Last week, at Mom 2.0, I heard Rebecca Woolf speak. Rebecca was one of the women misrepresented in “The Feminist Housewife” article, presented as a mommy to her husband’s professional. She talked about how she recently wrote a (beautiful, must-read) post about having help, because even though she’d mentioned having a full time nanny over and over again on her site, people somehow missed it (or, to personally editorialize, perhaps they didn’t want to see it). They thought she had some secret that they didn’t—and that would be a serious secret, since Rebecca has four kids and a full-time writing job.
And the way we think about mothers and work is truly fucked. We’ve constructed a no-win paradigm—a jail for mothers. Women who stay at home with their children are deemed “privileged,” and then roundly dismissed as unimportant. (Even though caring for children is hard and important work, whether it’s done by a parent in the home, or a childcare provider.) When women work, and their partners are deemed able to support the family, their work is deemed a “luxury.” (Somehow it’s never the partner’s work that’s a luxury.) And for women who work because they have to work, to feed and house their children? Well, our worst judgment is reserved for them—the women not properly providing their children with “options.”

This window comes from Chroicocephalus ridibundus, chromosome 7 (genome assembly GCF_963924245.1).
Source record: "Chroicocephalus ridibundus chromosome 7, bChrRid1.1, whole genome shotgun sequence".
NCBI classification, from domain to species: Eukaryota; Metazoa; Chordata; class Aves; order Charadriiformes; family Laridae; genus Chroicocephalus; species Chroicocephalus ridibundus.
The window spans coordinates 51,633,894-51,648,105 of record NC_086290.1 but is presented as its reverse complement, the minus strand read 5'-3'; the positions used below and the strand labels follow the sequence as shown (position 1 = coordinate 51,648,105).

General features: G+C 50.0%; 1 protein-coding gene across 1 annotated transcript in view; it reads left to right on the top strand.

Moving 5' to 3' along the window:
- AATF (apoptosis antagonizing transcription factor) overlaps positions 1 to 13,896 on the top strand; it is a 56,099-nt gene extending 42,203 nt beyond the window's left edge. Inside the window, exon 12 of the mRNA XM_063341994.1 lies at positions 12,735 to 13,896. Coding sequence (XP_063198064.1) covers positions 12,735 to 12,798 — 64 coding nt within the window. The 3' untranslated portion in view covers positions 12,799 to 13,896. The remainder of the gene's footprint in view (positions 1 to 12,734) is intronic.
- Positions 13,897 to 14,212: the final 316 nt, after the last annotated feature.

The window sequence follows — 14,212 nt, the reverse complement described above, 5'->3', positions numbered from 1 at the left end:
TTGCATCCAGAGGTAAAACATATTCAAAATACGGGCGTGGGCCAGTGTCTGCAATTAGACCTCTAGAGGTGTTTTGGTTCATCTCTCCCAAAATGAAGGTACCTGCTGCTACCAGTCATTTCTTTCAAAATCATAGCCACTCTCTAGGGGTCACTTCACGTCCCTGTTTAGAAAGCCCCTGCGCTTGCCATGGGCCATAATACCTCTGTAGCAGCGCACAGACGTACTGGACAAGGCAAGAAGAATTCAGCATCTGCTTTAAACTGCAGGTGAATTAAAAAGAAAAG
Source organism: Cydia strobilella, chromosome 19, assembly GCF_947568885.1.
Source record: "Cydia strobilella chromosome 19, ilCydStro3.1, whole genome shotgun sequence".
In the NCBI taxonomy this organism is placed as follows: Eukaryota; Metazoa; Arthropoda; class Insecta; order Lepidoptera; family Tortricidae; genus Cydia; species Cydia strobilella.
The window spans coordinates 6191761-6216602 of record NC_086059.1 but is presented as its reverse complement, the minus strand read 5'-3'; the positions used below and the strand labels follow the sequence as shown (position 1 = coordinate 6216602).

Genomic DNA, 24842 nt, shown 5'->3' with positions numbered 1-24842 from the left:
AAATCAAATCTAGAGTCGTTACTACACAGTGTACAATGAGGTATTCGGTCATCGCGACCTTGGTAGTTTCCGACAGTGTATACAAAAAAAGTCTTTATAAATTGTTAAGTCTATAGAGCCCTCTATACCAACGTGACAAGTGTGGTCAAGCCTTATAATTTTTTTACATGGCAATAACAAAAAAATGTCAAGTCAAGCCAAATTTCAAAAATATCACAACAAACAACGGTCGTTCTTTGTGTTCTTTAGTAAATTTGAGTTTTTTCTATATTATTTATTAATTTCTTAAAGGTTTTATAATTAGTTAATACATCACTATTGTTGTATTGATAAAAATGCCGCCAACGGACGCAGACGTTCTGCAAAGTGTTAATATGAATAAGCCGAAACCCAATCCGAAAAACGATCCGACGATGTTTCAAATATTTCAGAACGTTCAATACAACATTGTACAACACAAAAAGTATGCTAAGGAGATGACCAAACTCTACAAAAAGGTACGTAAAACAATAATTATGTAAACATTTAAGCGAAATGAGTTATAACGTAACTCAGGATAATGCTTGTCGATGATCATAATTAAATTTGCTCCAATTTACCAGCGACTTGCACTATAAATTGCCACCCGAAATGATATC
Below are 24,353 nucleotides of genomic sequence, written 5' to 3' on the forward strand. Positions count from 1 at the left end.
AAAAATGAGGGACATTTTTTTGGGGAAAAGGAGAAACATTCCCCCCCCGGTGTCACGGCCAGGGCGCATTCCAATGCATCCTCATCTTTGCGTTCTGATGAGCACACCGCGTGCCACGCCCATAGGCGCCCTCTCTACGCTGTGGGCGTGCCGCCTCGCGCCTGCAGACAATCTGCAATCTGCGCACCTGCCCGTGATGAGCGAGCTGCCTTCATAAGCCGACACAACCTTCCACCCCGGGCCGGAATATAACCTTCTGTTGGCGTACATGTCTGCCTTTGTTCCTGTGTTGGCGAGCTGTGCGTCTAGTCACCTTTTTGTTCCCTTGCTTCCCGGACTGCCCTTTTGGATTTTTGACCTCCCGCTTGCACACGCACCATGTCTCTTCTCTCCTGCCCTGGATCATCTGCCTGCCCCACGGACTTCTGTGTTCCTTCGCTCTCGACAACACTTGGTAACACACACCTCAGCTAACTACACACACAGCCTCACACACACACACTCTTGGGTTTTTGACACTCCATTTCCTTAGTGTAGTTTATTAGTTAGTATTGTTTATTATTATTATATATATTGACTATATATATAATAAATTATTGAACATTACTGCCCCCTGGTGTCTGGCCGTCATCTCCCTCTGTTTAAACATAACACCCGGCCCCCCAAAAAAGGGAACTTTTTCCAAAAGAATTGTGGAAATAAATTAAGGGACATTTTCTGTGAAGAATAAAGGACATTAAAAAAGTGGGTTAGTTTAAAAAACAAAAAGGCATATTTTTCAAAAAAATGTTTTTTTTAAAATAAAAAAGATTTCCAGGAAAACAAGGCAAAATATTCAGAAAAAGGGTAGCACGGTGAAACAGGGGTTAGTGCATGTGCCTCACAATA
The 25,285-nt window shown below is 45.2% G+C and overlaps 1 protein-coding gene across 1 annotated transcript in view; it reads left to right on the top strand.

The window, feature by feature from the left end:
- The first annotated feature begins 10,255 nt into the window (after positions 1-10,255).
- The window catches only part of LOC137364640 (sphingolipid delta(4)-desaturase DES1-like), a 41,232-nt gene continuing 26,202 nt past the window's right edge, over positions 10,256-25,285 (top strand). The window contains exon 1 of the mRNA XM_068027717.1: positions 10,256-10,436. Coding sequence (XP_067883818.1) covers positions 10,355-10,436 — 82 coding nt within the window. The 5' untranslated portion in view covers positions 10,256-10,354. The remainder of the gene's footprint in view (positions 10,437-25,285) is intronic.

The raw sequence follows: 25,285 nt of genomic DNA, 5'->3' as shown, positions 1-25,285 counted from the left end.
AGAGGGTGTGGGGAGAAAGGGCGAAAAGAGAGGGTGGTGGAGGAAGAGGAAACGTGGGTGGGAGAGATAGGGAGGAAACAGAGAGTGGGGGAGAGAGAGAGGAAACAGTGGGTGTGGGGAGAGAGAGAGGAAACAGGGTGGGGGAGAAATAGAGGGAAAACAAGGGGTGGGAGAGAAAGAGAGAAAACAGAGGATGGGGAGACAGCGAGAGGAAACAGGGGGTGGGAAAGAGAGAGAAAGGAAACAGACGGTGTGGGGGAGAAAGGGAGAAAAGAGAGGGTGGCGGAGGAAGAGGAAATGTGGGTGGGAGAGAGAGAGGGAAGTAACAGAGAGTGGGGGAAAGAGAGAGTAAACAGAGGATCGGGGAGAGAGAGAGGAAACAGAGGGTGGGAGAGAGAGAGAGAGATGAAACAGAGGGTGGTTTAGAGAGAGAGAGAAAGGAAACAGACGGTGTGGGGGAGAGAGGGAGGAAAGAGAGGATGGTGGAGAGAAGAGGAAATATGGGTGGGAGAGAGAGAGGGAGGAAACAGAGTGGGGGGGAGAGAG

And while mothers are damned before they even begin, they’re doubly damned by the pervasive myth of the woman who does it all. It hurts everyone: in the public eye, out of the public eye, writing about motherhood, or working at lawyering. It puts the onus of childcare on women and their careers, while letting men totally off the hook.